Dominica

Just after sunrise on April 12, 1782, sixty-six French and English ships engaged in the last sea battle of the War of American Independence. Sailing north from the lee of Dominica, Admiral Rodney engaged French Admiral de Grasse, an ally of the colonies, on the opposite tack. As the wind shifted toward the southeast, the British gained a significant advantage over their adversaries, who could no longer maintain their conventional line of naval combat. Sailing through the disorganized enemy, Rodney caused havoc and inflicted heavy damage. By sunset, five French ships had been captured.

Rodney's successful tactic of sailing through the enemy, as opposed to fighting in lines, was adopted in the Royal Navy Fighting Instructions and changed the architecture of future battles.

In spite of the fact that the sea surrounding Dominica was controlled by foreign naval powers, the island itself was the last stronghold of the fierce Carib Indians. In the middle of the eighteenth century, the French and English agreed to let the Indians control the rugged island. But the planters of both countries, still drawn to the fertile soil and abundant rainfall, continued to cultivate land near the coast and the fighting continued.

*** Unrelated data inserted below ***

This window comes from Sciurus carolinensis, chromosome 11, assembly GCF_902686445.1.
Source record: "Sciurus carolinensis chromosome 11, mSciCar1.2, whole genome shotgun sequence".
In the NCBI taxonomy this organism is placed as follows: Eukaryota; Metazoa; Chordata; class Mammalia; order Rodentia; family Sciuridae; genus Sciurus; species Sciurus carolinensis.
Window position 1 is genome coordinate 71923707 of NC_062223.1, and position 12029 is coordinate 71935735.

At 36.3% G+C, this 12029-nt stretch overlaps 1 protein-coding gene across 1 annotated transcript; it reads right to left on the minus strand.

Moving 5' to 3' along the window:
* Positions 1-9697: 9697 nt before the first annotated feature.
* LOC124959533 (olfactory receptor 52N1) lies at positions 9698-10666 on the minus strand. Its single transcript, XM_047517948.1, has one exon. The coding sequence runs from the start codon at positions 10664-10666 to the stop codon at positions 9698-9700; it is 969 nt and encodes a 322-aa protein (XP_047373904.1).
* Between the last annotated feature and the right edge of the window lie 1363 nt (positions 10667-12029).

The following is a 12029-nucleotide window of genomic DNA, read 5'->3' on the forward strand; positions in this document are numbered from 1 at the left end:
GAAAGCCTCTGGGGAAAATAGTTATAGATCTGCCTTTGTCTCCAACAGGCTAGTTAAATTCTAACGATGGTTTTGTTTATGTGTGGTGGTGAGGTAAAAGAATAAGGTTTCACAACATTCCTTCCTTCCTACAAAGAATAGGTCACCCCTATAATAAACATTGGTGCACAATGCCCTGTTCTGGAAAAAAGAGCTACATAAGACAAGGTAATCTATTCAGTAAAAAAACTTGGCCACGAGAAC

Dominica is a rich blend of its French and English heritage. Seventeenth century French emperors considered the spirit made from sugar cane grown in this rich, volcanic soil to be unique. Today, none of the rum bottled on this island is exported but conditions still exist to produce exceptional cane spirits.

Dominica grows a lot of the fruit and vegetables sold on the other Caribbean islands. The market in Roseau is always bustling, but don't miss the Saturday morning market in Portsmouth. Everything in season is on sale here. Flowers, hand-woven baskets, fresh bread, fish, even hot fresh-fried crab cakes can be found.

West Indian markets start early, if you aren't ashore by 7:00a.m., you have already missed a lot of the day's bargains.When you finish, stop in at the Market Street Bar to quench your thirst.

As the cruise ship dock in this sleepy town becomes more active, Portsmouth will change, but, until then, don't miss this typically West Indian town.

There are 2 sugar cane spirit distillers in this database from Dominica.
Belfast Estate Limited
Shillingford Estates Ltd